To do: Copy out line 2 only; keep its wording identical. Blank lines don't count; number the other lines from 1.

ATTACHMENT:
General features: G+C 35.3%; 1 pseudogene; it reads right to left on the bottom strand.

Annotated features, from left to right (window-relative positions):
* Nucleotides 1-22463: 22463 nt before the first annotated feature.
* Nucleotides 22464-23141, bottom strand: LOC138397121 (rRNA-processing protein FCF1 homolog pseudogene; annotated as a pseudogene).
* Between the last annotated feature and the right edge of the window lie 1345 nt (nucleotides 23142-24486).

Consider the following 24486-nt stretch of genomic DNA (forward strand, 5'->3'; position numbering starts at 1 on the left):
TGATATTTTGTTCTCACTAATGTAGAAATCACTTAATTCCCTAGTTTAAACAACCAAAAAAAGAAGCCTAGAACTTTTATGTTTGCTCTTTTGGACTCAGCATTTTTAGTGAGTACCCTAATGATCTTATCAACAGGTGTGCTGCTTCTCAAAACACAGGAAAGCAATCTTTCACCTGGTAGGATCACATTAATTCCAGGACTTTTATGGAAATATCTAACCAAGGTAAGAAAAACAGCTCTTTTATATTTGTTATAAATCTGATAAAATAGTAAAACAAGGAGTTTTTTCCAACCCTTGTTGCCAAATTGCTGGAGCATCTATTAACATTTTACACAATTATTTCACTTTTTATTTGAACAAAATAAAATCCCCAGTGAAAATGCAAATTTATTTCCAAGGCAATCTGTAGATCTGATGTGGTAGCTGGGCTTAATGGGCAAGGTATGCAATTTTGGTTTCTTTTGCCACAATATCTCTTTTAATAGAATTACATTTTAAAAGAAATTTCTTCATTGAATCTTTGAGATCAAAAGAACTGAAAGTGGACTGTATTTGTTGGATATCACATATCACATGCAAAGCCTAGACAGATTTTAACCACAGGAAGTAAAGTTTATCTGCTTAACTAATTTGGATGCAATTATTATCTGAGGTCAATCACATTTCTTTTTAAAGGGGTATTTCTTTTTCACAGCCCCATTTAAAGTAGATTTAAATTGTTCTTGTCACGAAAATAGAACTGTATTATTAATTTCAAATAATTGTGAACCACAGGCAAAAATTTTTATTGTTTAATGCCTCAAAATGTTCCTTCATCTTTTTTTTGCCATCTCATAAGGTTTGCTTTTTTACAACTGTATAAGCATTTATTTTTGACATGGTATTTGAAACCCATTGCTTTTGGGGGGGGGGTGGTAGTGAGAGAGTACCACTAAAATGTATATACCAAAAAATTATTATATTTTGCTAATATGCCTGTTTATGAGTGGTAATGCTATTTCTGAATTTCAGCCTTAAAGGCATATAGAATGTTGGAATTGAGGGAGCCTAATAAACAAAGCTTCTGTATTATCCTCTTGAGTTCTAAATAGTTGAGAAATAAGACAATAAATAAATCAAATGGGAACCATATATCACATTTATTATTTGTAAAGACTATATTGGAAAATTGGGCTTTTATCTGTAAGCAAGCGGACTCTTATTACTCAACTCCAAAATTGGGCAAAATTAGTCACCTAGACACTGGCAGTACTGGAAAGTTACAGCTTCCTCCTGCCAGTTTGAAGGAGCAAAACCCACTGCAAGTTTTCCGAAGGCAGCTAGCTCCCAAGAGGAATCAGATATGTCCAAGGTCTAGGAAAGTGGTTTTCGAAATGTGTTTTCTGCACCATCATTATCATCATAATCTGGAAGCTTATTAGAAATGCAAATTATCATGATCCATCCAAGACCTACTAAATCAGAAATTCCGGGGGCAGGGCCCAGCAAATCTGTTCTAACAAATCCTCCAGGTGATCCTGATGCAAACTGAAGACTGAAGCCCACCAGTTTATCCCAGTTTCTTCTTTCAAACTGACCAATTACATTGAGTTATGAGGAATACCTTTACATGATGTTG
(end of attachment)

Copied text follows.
Annotated features, from left to right (window-relative positions):